Sunday, March 20, 2011

Chapter 1; Geometry of shape and size

CHAPTER 1

LESSON 1.1   UNDEFINED TERMS

I.        Mathematical concepts and skills
A.      The undefined terms in geometry are point, line and plane.
B.     A point has no length, width, or thickness.
C.     A line has length, but no width and no thickness
D.     A plane has infinite width and length but no thickness.
E.     A good definition has the following characteristics:
1.      It should contain ordinary words and geometric terms that have been previously defined or accepted as undefined.
2.      A good definition should list only the essential properties of the term being defined.
3.      A good term is reversible.
F.      Segment AB, denoted by A̅B̅ or B̅A̅ in the union of points A, B, and all the points between them.
G.     Point P is between A and B if and only if A, P, and B are distinct points of the same line AP + PB = AB
H.     Collinear points are points on the same line.
I.         A ray starts at one point of a line and goes on infinitely in one direction.
J.       A postulate is a statement, which is accepted as true without proof.
K.     A theorem is a statement that needs to be proved.
L.      Two points exactly one line.
M.     Two distinct lines intersect in only one point.
N.     Three points are contained in at least one plane and three non-collinear points are contained in exactly one plane.
O.    If two distinct planes intersect, then their intersection is a line.
P.     If two points of a line are in a plane, then the line is in the plane.
Q.    If a line contained in a plane intersects the plane, then the intersection contains only one point.
R.     Exactly one plane contains a given line and a point not on the line.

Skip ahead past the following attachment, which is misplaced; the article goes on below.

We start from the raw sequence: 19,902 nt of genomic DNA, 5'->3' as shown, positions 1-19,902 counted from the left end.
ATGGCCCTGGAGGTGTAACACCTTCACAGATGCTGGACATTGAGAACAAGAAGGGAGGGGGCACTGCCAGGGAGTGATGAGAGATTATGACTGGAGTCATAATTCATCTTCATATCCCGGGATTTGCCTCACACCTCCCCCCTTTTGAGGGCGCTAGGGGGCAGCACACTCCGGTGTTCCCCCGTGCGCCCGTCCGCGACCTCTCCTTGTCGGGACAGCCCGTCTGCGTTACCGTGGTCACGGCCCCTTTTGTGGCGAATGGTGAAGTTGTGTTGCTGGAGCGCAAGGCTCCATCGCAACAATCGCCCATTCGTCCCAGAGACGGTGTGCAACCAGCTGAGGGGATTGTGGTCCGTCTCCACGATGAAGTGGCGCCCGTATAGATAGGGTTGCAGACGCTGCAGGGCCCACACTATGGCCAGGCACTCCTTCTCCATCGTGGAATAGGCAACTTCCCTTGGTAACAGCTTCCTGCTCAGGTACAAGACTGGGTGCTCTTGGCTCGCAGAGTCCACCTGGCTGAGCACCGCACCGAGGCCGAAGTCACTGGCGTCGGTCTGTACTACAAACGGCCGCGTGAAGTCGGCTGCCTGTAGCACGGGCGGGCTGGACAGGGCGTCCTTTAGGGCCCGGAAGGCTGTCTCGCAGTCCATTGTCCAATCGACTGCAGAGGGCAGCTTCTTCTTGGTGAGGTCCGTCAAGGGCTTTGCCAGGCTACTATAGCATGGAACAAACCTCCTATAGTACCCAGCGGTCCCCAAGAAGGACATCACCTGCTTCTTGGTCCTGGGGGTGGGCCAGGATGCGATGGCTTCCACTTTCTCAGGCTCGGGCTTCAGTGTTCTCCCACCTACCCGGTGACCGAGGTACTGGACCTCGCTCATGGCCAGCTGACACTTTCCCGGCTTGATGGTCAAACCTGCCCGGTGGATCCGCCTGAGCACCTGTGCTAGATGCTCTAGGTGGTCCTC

S.     Exactly one plane contains two intersecting lines.
II.      Objectives
A.      To name and describe the ideas of a point, line, and plane
B.     To state the characteristics of a good definition
C.     To define, identify, and name the subsets of a line
D.     To states the postulates related to points, lines, and planes
E.     To prove in paragraph from the theorems related to points, line, and planes
III.    Values Integration
The importance of cooperation in doing a given task
IV.    Materials
Manila paper
Markers
Rulers
V.      Instructional Strategies
A.      Whole class discussion
B.     Small group discussion
VI.    Procedure
Session 1
A.      Preliminary Activities
1.      Check the attendance.
2.      Discuss briefly the history of geometry.
B.     Lesson Paper
1.      Ask the students to give examples of symbols and the ideas of symbols and the ideas they represent.
Examples: numeral-number
                  heart-love
2.      Introduce the three undefined terms of geometry. Write the three terms on a manila paper, and above each term draw the corresponding symbols.
3.      Tell the students to form small groups. Tell each group to give as many real objects as possible that suggest points, lines, and planes. Tell them the importance of cooperation in doing a given task.
4.      Tell the students to describe a point, a line, and a plane.
5.      Answer the Mental Mathematics of Exercise 1.1.
6.      Illustrate how to name a point, a line, and a plane.
7.      Discuss the three characteristics of a good definition
8.      Guide the students in defining the terms between, segment, collinear points, and ray.
C.     Assignment
A.      Define the following terms:
1.      Postulate
2.      Theorem
B.     Write on your notebooks the postulates and theorems related to points, lines, and planes. Refer to the textbook pages 6-8

Session 2
A.      Preliminary Activities
1.      Check the assignment.
2.      Ask the students to enumerate the characteristics of a good definition.
B.     Follow-up Lesson
1.      Tell the students that geometry, just like any other mathematical system, is based not only on undefined terms but also postulates and theorems.
2.      Distinguish a postulate from a theorem.